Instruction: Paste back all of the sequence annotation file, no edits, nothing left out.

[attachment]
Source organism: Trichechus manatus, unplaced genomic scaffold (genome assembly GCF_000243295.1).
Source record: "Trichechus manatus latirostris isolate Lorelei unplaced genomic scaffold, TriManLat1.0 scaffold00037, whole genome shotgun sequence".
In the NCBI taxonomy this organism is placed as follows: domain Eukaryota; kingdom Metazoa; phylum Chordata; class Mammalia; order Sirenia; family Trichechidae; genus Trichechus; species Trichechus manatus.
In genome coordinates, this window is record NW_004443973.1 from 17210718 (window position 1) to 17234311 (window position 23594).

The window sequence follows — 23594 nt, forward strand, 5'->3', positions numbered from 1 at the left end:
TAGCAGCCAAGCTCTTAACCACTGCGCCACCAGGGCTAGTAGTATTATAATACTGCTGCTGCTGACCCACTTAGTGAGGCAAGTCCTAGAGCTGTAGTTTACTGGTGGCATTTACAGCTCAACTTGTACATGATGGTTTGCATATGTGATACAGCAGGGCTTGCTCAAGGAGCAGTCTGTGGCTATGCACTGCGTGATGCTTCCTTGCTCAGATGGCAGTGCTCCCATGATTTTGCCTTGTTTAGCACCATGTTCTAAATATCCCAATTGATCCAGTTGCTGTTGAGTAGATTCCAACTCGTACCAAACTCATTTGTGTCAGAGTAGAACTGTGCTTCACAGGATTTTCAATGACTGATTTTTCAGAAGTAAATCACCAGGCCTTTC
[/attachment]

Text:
Source organism: Trichechus manatus, unplaced genomic scaffold (genome assembly GCF_000243295.1).
Source record: "Trichechus manatus latirostris isolate Lorelei unplaced genomic scaffold, TriManLat1.0 scaffold00037, whole genome shotgun sequence".
In the NCBI taxonomy this organism is placed as follows: domain Eukaryota; kingdom Metazoa; phylum Chordata; class Mammalia; order Sirenia; family Trichechidae; genus Trichechus; species Trichechus manatus.
In genome coordinates, this window is record NW_004443973.1 from 17210718 (window position 1) to 17234311 (window position 23594).

The window sequence follows — 23594 nt, forward strand, 5'->3', positions numbered from 1 at the left end:
TAGCAGCCAAGCTCTTAACCACTGCGCCACCAGGGCTAGTAGTATTATAATACTGCTGCTGCTGACCCACTTAGTGAGGCAAGTCCTAGAGCTGTAGTTTACTGGTGGCATTTACAGCTCAACTTGTACATGATGGTTTGCATATGTGATACAGCAGGGCTTGCTCAAGGAGCAGTCTGTGGCTATGCACTGCGTGATGCTTCCTTGCTCAGATGGCAGTGCTCCCATGATTTTGCCTTGTTTAGCACCATGTTCTAAATATCCCAATTGATCCAGTTGCTGTTGAGTAGATTCCAACTCGTACCAAACTCATTTGTGTCAGAGTAGAACTGTGCTTCACAGGATTTTCAATGACTGATTTTTCAGAAGTAAATCACCAGGCCTTTC